In seeing fear as negative we have taken a completely natural and essential human emotion and turned into something abhorrent. We have been taught from an early age that if we accept fear then bad things will happen to us. We are conditioned into believing that our fear is a reflection of our weakness, and that we should not like being afraid! We say things like: “Your not afraid, are you?” “Don’t be afraid.”. We therefore don’t like to admit that we are feeling fear! This kind of conditioning is what causes children to lie, for example. Fear is the only reason we lie. It is the only reason adults con children into thinking they should not experience fear. Life, however, is scary for children and adults. What we should be saying is “It’s all right to be afraid when something scares you”. “The bravest men in the world are also very afraid. That’s why they are heroes”. We need to teach children how to be positively afraid.
We are even naturally afraid of each other in intimate relationships. Fear of your partner is ultimately emerges as an essential problem in intimacy. This is why the term vulnerability has meaning. To be open and vulnerable, to share one’s deepest feelings, one has to befriend the natural fear we all have of being hurt or misunderstood. Many men sit in my office, arms crossed, ever defiant and self-sufficient, guarded up like a fortress and stating “I am not afraid!”. Why all the armour so, I ask? We build the armour to defend against fear and vulnerability.
However, it is in the acknowledgement of fear that the human heart opens to life. Love then becomes possible. Without fear, there is no love. For many men, to experience fear is to feel that there is something terribly wrong with them. So people need alcohol, affairs, aggression, domination, control, addictions, and status rather than admit to the fear that drives them.
Life is both scary and wonderful. To want to get rid of fear is to want to shirk away from life itself. To banish the unwelcome guest of fear from our hearts and minds is to miss the point of living. It may sound strange, but as much as fear brings dread it equally brings joy and exhileration. Fear is the basis of courage and heroism. As long as we run from fear we can never permit the full, and yes, joyful experience of life.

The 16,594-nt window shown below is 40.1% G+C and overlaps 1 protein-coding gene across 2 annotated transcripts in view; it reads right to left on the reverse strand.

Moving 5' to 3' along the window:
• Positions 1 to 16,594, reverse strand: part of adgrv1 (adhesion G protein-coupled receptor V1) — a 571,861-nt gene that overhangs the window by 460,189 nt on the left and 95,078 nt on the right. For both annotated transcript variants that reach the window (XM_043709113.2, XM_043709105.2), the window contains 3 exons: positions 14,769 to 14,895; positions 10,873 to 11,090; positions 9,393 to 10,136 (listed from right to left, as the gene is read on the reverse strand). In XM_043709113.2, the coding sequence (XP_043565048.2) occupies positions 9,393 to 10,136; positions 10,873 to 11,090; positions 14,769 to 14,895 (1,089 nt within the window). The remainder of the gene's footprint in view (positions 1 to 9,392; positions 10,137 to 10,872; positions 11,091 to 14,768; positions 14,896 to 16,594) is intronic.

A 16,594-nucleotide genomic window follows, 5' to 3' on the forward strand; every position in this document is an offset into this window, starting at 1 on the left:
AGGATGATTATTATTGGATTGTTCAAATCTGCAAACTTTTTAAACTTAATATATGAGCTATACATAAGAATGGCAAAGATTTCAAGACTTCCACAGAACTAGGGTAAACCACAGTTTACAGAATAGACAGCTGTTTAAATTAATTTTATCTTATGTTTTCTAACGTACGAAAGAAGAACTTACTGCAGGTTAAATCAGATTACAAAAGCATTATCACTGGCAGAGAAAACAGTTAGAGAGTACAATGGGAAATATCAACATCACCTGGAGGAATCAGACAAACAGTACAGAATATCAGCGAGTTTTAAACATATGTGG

Joy, in fact emerges in the context of fear that is embraced and overcome. Many fun activities involve danger: Just visit an amusement park and watch the sheer delight on peoples faces on various rides and roller coasters. Small children on smaller rides – watching their faces grow through anxiety to delight. In fact excitement and thrill involves a form of delightful fear! One might say that all enjoyment involves the embracing of fear, and the relaxed surrender that follows. To fully experience joy means having come through an ordeal that has fully tested us and pushed us to the limit.
“The secret of life is in knowing how to be afraid.” To be alive, to experience life in its raw intensity, to acknowledge our vulnerability, is to know fear. In knowing how to be afraid we then open a window to exhilaration, joy, and the vulnerability of love. To watch your children play at the edge of a terrifying sea is to feel fear. Yet in knowing that fear, you also know what love is. Why so? You love your children because you know that life is brief and that loss awaits all of us. Love is animated by fear and loss, and experienced as joy and wonder. All is one.
When we open our hearts we can see that fear is a positive feeling of anxiety and agitation reflected in the human experiences of courage, respect, beauty, wonder, love, and joy.